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Michael Gilmour has been in business for over 32 years and has both a BSC in Electronics and Computer Science and an MBA. He was the former vice-chairman of the Internet Industry Association in Australia and is in demand as a speaker at Internet conferences the world over. He has also recently published his first science fiction book, Battleframe.

Michael is passionate about working with online entrepreneurs to help them navigate their new ventures around the many pitfalls that all businesses face. Due to demands on his time, Michael may be contacted by clicking here for limited consulting assignments.

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Marketing With No Money - Part 7

So it’s been a few weeks since my last post about how I’m marketing my science fiction book, Battleframe. I’m using this experience as a case study for marketing without spending any money. Many of the lessons learned are directly applicable to any online business. So what’s been happening?

I had a bit of a road bump with Amazon where they had a bug in their system that effectively delisted my book and this resulted in zero sales for about five days. This wasn’t too good but after a brief email exchange they returned Battleframe back to the shelves for sale….thank goodness!

Escrow.com

I’m now linked into a number of author communities and taking part in the various discussions. This is time consuming but quite a lot of fun. Whatever industry you are in I would highly recommend getting involved with people who are already working in it….you never know what could result.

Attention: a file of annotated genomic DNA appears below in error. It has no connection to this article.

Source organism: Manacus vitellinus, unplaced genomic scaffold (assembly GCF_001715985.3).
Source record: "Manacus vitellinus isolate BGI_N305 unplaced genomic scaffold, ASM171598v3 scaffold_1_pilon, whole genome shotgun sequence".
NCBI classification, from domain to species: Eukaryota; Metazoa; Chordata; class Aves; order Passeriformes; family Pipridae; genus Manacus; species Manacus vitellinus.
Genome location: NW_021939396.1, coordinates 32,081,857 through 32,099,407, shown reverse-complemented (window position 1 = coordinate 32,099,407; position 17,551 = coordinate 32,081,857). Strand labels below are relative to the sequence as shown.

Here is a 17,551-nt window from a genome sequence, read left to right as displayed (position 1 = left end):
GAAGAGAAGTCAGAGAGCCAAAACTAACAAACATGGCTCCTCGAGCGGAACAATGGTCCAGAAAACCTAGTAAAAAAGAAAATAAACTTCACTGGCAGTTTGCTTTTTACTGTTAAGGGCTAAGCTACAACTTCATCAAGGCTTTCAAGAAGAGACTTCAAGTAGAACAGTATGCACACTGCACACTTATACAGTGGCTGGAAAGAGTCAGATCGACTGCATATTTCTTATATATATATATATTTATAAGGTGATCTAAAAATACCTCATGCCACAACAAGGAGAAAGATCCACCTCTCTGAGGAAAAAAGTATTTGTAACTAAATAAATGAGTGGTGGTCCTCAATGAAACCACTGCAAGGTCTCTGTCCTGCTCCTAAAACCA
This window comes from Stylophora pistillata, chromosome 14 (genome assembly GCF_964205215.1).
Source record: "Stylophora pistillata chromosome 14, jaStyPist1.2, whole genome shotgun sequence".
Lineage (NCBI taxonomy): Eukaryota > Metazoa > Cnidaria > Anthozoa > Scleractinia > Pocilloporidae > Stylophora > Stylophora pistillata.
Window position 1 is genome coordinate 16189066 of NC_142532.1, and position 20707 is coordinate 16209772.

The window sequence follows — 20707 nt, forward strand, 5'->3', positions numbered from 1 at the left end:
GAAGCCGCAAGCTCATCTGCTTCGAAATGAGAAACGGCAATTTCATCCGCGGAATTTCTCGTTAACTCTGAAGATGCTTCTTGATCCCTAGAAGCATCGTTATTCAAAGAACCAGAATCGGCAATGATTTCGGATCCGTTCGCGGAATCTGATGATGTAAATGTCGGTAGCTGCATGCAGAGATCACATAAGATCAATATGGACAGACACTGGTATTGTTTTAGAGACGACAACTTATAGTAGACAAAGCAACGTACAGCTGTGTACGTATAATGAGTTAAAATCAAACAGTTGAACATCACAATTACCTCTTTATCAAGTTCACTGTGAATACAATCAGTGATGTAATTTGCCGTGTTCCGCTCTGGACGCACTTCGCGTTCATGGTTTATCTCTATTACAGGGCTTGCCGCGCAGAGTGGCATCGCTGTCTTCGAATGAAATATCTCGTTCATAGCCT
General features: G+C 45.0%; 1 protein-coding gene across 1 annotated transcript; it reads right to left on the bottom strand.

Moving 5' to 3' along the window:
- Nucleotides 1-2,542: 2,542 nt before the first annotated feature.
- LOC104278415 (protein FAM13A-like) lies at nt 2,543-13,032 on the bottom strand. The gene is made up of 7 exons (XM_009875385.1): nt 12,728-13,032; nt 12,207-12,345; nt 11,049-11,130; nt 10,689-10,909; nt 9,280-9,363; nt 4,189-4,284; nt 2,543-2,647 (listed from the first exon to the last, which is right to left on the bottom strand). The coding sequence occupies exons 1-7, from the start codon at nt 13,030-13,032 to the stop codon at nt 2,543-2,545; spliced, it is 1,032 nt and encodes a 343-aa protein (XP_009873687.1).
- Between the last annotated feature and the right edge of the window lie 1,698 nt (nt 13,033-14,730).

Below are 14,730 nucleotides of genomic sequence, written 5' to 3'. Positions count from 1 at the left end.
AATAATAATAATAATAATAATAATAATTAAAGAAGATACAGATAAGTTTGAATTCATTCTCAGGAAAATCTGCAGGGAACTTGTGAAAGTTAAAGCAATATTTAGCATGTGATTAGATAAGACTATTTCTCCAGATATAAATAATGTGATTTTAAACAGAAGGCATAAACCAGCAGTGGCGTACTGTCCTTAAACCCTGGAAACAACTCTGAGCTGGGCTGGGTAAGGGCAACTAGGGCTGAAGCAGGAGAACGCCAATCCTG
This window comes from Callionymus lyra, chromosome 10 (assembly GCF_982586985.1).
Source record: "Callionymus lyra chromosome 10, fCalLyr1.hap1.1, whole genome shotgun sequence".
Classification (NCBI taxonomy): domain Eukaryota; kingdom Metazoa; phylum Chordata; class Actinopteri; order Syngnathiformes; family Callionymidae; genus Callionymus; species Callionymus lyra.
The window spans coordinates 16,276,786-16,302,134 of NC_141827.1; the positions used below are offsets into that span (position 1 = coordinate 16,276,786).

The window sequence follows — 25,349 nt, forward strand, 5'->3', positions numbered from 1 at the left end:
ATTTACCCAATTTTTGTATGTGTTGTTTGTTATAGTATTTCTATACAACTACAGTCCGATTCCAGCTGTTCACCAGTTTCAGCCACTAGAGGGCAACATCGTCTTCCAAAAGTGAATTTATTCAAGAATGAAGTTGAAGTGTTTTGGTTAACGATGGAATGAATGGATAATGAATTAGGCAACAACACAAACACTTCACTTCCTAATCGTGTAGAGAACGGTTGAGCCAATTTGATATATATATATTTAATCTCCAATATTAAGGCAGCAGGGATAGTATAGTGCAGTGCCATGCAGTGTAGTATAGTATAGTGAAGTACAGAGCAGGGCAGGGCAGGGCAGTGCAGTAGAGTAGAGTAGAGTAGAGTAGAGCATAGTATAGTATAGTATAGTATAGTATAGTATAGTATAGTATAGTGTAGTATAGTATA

So in the process of getting to know other authors I discovered that although they were great at writing many of them lacked marketing skills. Each of them was trying to sell their books in isolation and develop their own readership….this is REALLY hard work! So while I had some time off with the flu I put my brain into gear around how to solve this problem for my fellow authors.

The result is that I have now built SFFAuthors.com (science fiction and fantasy authors). The website allows authors to have their own social profile share what they are up to either via the built in blogging platform or pull in their own RSS feed. The activity stream then displays the latest articles from SFF authors. I’ve now integrated Twitter so that authors and readers can pull in their twitter feeds and post directly to Twitter from the website. There’s heaps in site and I plan on expanding it further.

So what’s my business goal? I’m a firm believer in, “What goes around comes around” and so the platform has been designed so that authors can effectively share with each other’s readers. This means that readers of Battleframe may buy another author’s book because that author posted some really interesting blogs/comments. The goal is that readers can really get to know authors and authors that don’t have very much technical expertise can now interact with their readers…all good. I’ve let a few people know about the website and the response has been really positive. I’m now encouraging science fiction and fantasy authors and readers to join the community.